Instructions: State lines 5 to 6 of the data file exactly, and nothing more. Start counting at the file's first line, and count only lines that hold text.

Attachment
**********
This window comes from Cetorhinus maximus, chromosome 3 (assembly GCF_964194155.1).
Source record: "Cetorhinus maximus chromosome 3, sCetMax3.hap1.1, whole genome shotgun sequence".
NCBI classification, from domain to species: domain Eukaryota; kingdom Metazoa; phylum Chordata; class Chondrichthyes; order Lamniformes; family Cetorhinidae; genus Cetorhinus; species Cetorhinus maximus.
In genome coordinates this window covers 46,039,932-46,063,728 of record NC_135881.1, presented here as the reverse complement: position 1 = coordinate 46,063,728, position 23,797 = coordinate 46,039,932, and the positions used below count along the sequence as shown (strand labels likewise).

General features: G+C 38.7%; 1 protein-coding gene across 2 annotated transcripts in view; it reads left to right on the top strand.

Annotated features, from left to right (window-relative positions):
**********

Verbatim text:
General features: G+C 38.7%; 1 protein-coding gene across 2 annotated transcripts in view; it reads left to right on the top strand.

Annotated features, from left to right (window-relative positions):